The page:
Putting to one side whether or not Moore paid Gordon expenses, the horses partnered by the star rider in 2016 won a total of £728,496 in prize-money, the majority of that sum coming through a link-up with Hugo Palmer.

Gordon's seven per cent rider's slice of her mounts' prize-money earnings, before the deduction of valet fees, amounted to £50,994.72.

Aboard horses trained by Moore, for whom she had three winners, Gordon's personal prize-money percentage equated to just £1,608.04.

However, Gordon, through Weatherbys, will have lost to Moore not only half of that amount but also half of what she earned when riding for everyone else.

As a result, Moore, based on the current rules, will last year have benefited from employing Gordon to the tune of around £25,000, even before his entitlement to chunks of her riding fees is taken into account. Moore may well have given Gordon excellent support and guidance, but it cannot be fair or justifiable that so much money went from her to him.

One senior rider agrees, and says: "I speak to a lot of good apprentices and they've got no money. They are spending more money going racing than they are making.

"Can you imagine what would have been said if when he was Manchester United manager Sir Alex Ferguson had taken half of the club's apprentices' wages?

"I know loads of kids who are too afraid to ask their bosses for the money owed to them. What's going on now is totally wrong. How much money are some trainers making out of their kids?"

It is right to repeat that there are excellent trainers, such as Andrew Balding, who behave absolutely impeccably, not only honouring all financial commitments but also providing marvellous pastoral assistance to the young people who are, to an extent, entrusted to his care.

The NTF would also highlight that apprentices receive a wage from trainers but, once they become popular, are sometimes seldom at base camp to earn it. The NTF also argues other aspects of the trainer-apprentice relationship should be examined and modernised. That relationship has, however, already changed, with jockey coaches now doing some of the tuition work that would once have been expected of a trainer.

Paul Struthers: 'A real collaborative approach'
Paul Struthers: 'We've been pushing the BHA to address this injustice for years'Credit: Mark Cranham
The BHA ought to have done something by now. It must do something soon, lest it be accused of a shocking dereliction of duty.

Indeed, it is hard to argue with PJA chief executive Paul Struthers, who says: "It remains a sad indictment on racing's employment practices that based on the results of PJA surveys and anecdotal evidence, too many Flat trainers, and almost certainly the majority, are happy to take a share of their apprentice's earnings – 50 per cent of any prize-money they earn plus between 50 per cent and 20 per cent of their riding fee depending on their claim – without paying the expenses that the rules of racing require.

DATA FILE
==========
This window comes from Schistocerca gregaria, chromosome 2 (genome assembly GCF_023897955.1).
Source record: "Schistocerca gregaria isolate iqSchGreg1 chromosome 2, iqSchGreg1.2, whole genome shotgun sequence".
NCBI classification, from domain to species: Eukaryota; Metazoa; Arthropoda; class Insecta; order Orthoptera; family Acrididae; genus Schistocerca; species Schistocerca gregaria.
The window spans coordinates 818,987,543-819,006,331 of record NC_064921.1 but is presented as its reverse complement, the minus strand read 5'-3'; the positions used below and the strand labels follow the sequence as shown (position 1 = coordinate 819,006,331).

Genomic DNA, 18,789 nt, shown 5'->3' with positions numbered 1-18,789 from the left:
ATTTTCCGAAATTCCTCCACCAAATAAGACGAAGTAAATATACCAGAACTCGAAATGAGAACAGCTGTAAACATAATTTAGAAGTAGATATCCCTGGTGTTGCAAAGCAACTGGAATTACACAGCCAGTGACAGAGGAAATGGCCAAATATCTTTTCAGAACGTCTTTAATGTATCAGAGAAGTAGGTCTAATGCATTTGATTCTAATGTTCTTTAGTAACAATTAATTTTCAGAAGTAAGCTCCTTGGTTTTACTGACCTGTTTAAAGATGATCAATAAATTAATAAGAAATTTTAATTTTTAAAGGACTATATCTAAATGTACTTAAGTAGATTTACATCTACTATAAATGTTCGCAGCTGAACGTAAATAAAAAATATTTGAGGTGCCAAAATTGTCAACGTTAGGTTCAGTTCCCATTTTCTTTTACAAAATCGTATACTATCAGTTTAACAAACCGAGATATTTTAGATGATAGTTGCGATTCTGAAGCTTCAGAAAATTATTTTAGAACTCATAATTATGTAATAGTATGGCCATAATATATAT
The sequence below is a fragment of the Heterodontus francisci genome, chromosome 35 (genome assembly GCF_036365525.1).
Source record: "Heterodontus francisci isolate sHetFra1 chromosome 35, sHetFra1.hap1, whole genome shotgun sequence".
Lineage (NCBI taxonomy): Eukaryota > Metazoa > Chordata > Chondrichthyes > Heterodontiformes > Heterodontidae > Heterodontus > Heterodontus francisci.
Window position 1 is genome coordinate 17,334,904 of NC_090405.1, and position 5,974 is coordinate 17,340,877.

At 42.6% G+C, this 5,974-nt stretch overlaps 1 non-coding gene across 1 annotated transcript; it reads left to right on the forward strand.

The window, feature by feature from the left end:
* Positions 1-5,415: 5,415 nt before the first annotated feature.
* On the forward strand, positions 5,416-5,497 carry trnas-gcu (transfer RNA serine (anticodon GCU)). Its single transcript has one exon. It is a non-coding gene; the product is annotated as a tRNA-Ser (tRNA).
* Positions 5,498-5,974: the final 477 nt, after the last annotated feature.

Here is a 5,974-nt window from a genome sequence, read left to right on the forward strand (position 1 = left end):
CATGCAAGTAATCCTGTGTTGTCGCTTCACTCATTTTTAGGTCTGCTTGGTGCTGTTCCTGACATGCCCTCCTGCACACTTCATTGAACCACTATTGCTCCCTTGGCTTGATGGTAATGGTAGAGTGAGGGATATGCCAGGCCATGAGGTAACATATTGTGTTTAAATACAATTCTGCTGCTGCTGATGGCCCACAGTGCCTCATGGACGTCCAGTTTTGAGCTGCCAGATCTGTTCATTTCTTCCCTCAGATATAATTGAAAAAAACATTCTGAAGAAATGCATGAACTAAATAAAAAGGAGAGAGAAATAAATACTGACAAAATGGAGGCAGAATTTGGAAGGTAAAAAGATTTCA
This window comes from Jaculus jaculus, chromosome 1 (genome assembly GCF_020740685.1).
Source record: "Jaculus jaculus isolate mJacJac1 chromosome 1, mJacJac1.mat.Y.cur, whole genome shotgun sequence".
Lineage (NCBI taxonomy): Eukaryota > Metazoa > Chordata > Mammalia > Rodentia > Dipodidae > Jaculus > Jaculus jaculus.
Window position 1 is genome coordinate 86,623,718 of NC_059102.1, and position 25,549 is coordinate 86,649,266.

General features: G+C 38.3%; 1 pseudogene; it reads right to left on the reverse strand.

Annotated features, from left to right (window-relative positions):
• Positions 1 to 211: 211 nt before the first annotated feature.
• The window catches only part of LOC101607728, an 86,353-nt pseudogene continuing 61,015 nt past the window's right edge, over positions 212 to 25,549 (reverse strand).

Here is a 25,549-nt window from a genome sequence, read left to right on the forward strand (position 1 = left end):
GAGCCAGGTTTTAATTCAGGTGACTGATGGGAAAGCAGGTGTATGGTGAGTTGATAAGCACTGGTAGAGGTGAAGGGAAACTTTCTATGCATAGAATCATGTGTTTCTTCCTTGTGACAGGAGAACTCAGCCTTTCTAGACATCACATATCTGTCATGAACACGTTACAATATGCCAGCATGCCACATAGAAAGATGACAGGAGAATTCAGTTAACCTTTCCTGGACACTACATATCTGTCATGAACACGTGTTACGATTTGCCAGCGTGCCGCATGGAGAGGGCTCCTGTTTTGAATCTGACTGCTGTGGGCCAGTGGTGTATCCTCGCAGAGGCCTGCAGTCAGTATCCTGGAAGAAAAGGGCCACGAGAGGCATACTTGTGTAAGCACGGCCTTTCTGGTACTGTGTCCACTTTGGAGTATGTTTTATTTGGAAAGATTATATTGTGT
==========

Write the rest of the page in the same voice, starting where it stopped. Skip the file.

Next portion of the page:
"We've been pushing the BHA to address this injustice for years and the lack of urgency has been incredibly frustrating – we were promised a solution by May and it is still not forthcoming.

"This is 2017, not 1917. The BHA has to act now."

Pedalling the idea of a racing time trial

The Racing Post last week looked at ways to broaden racing's appeal. Here's one slightly wacky idea that could prove interesting.

This year's Tour de France started with a time trial. Let's try a time trial in horse racing.

Here's how I envisage it.

During a future decent raceday there would be introduced, say, an hour's break between races. In that time a field of horses and jockeys, hopefully in double figures, competes over a designated distance, maybe a mile, but they do not race against each other but against the clock.

Starting at designated intervals, perhaps of one minute, each combination has to get from start to finish in the quickest time possible with the fastest horse earning connections a nice little pot.

Whereas a Flat race can be over in less than a minute, this would take at least ten, thus keeping racegoers entertained for much longer. Moreover, it would be a great test of jockeyship as riders would need to judge pace to perfection and ask for maximum effort at the exact optimum time.

In order to avoid any mass social media hysteria or outrage (you know the sort) let me stress I am not seeking to ban racing as we know it.

I just think it might be fun to trial a horseracing time trial.

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Lee MottersheadSenior writer

Published on 9 July 2017inComment

Last updated 16:17, 12 July 2017